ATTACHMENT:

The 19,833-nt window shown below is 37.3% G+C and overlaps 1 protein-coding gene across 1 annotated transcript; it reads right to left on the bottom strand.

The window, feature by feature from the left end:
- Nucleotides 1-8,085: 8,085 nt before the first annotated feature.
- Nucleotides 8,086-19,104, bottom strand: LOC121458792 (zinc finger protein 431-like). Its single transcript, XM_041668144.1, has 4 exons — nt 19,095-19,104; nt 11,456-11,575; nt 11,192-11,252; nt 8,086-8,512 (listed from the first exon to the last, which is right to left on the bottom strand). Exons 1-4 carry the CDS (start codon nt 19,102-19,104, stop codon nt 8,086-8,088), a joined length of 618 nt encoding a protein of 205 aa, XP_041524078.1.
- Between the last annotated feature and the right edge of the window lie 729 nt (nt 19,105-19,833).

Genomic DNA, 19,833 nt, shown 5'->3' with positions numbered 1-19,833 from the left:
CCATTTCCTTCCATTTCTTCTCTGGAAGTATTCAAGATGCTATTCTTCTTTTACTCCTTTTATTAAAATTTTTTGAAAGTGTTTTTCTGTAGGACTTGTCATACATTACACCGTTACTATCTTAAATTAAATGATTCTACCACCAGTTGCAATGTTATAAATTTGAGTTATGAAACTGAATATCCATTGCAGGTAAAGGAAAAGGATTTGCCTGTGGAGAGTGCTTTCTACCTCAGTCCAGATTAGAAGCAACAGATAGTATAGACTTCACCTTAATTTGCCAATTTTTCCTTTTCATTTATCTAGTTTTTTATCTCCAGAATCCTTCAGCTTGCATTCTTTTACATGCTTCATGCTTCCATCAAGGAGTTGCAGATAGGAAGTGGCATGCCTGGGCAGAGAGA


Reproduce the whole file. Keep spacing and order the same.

The 19,833-nt window shown below is 37.3% G+C and overlaps 1 protein-coding gene across 1 annotated transcript; it reads right to left on the bottom strand.

The window, feature by feature from the left end:
- Nucleotides 1-8,085: 8,085 nt before the first annotated feature.
- Nucleotides 8,086-19,104, bottom strand: LOC121458792 (zinc finger protein 431-like). Its single transcript, XM_041668144.1, has 4 exons — nt 19,095-19,104; nt 11,456-11,575; nt 11,192-11,252; nt 8,086-8,512 (listed from the first exon to the last, which is right to left on the bottom strand). Exons 1-4 carry the CDS (start codon nt 19,102-19,104, stop codon nt 8,086-8,088), a joined length of 618 nt encoding a protein of 205 aa, XP_041524078.1.
- Between the last annotated feature and the right edge of the window lie 729 nt (nt 19,105-19,833).

Genomic DNA, 19,833 nt, shown 5'->3' with positions numbered 1-19,833 from the left:
CCATTTCCTTCCATTTCTTCTCTGGAAGTATTCAAGATGCTATTCTTCTTTTACTCCTTTTATTAAAATTTTTTGAAAGTGTTTTTCTGTAGGACTTGTCATACATTACACCGTTACTATCTTAAATTAAATGATTCTACCACCAGTTGCAATGTTATAAATTTGAGTTATGAAACTGAATATCCATTGCAGGTAAAGGAAAAGGATTTGCCTGTGGAGAGTGCTTTCTACCTCAGTCCAGATTAGAAGCAACAGATAGTATAGACTTCACCTTAATTTGCCAATTTTTCCTTTTCATTTATCTAGTTTTTTATCTCCAGAATCCTTCAGCTTGCATTCTTTTACATGCTTCATGCTTCCATCAAGGAGTTGCAGATAGGAAGTGGCATGCCTGGGCAGAGAGA